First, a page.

I am new to the web site ChefTalk. I am employed within the restaurant industry.
I have the question(s) regarding the etiquette for fine dining for the host/hostess and guests.
If this post isn't appropriate for this forum, please direct me to the specific forum or thread that discuss the etiquette at length with specific questions answered.
Allow me to explain my inquiry on the etiquette for the positive fine dining experience and certain improper items -- that should be consciously aversive -- which could negate the fine dining experience.
As far as I know, booking and attending the fine dining establishment is a privilege with the set of strict rules, to be enforced by not only the executive chef and his sous chefs, but also the wait staff noting the appropriateness of the behavior of the diners, even if nuanced and slightly oblivious to certain rules.
The rules are uniformly unwritten, so it would be expected for the fine dining customers to have the knowledge, besides the appropriate dress code. The common dress code is usually smart casual.
Rarely do certain restaurants, such as the few exorbitantly priced restaurants in New York City, require highly refined clothes, complete with the jacket wear requirement.
I found the following pages that might help explain the following listed etiquette:
The Top Ten Rules of Fine Dining (Listverse)
The Urban Etiquette Handbook (New York Magazine)
Restaurant Tipping Guide (Fine Dining Section; iTipping.com)
My understanding is it is assumed that the host or hostess is solely responsible for the party's behavior, in addition to his or her action, as the collective guest at the fine dining establishment.
I have learned the meaning of the restaurant industry slang term, "86."
I'm sure you know what this means. When the chef says "86 that [person]," he or she is summarily banished from ever visiting the fine dining establishment again, for lifetime likely, for failure or not being able to conform to the unwritten rules.
My understanding is the usage of the term is dependent on the temperance of the chef after being notified by the wait staff (waiter or server), perhaps buttressed by the "observant" front house manager and/or hostess (booker/cashier) supervisor, of the guest and/or the host's party's behavior that might appear rude.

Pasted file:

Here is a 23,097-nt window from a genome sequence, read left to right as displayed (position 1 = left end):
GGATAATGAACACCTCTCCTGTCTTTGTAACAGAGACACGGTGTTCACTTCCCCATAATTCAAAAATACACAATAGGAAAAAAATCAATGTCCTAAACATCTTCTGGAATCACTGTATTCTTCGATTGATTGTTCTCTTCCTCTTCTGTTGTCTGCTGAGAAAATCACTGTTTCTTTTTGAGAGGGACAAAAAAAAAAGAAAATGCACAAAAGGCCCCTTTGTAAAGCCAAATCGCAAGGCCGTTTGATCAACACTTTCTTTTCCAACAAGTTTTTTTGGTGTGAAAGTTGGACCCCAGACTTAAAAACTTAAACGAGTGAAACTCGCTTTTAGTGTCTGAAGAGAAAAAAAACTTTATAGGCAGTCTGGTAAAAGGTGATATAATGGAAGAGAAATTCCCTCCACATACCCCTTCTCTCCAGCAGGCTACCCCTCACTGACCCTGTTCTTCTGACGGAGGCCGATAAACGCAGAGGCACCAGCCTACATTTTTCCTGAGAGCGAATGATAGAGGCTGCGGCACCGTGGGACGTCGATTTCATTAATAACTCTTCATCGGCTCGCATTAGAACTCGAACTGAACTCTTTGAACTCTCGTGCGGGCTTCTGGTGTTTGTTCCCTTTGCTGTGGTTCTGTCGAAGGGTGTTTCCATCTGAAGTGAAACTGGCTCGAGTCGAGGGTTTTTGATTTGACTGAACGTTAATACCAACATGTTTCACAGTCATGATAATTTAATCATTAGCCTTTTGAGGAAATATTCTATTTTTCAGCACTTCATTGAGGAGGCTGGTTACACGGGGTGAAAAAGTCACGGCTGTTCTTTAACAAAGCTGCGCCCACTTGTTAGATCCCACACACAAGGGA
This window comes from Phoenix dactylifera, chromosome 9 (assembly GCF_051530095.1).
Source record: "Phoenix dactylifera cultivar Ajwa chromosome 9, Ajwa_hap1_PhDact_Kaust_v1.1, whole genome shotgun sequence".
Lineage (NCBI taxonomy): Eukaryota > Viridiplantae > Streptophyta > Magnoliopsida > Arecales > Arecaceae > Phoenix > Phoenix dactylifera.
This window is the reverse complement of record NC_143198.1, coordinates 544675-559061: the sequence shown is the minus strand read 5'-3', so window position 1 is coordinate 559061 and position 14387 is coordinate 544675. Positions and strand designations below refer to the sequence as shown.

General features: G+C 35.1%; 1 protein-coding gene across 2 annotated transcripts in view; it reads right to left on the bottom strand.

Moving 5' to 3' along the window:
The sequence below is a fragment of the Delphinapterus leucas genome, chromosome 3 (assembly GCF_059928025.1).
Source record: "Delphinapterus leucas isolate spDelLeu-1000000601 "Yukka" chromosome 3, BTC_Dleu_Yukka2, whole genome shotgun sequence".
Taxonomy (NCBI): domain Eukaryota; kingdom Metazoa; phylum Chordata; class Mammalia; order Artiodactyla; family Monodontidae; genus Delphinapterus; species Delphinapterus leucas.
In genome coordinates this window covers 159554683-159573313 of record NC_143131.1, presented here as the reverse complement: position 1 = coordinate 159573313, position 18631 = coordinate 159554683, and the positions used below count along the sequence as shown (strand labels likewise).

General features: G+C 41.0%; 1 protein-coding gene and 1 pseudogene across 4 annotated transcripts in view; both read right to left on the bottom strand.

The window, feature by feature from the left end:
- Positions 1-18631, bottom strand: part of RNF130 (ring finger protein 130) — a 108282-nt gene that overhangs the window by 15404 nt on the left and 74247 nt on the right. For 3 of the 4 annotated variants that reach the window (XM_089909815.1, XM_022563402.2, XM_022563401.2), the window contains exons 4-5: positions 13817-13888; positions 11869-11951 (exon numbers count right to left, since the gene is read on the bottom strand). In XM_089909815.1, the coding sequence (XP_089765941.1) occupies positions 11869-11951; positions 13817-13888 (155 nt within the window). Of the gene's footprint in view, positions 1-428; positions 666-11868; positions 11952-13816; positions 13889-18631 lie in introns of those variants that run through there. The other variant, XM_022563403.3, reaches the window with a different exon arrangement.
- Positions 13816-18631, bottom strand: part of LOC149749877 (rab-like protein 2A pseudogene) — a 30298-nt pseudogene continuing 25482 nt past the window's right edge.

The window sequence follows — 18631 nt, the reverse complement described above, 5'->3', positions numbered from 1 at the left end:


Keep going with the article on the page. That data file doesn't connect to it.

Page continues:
The definition of "rude" is as follows, in no particular order, and one word or all words may be applicable:
3. Condescending (patronizing towards the waiter and/or server assistant to denote assumed superiority, perhaps)
5. Acrimonious (especially towards the fumbling or interrupting waiter in silent presence, perhaps)
6. Oblivious (towards the specific and perhaps obscure fine dining rules which could be construed as disrespectful)
Here is the hypothesis.
Imagine, for a moment, when the hearing impaired diners, the party of two (acquaintances, dating or married couple), four, or more, arrive appropriately dressed for the occasion at the fine dining restaurant, with the knowledge of most fine dining etiquette?
Imagine the hearing waiter who is assigned to the table of the deaf persons, whose preferred mode of communication, other than verbal conversation, is sign language that is (perhaps "very") expressive?
Assuming the hearing impaired diners observed good manners by learned experience or reading the etiquette list referenced above. Read the menu considerably, look up to the waiter with eye contact, and point, with the index finger, to the menu selection for the choice, or speak out loud in intelligible speech at normal decibel.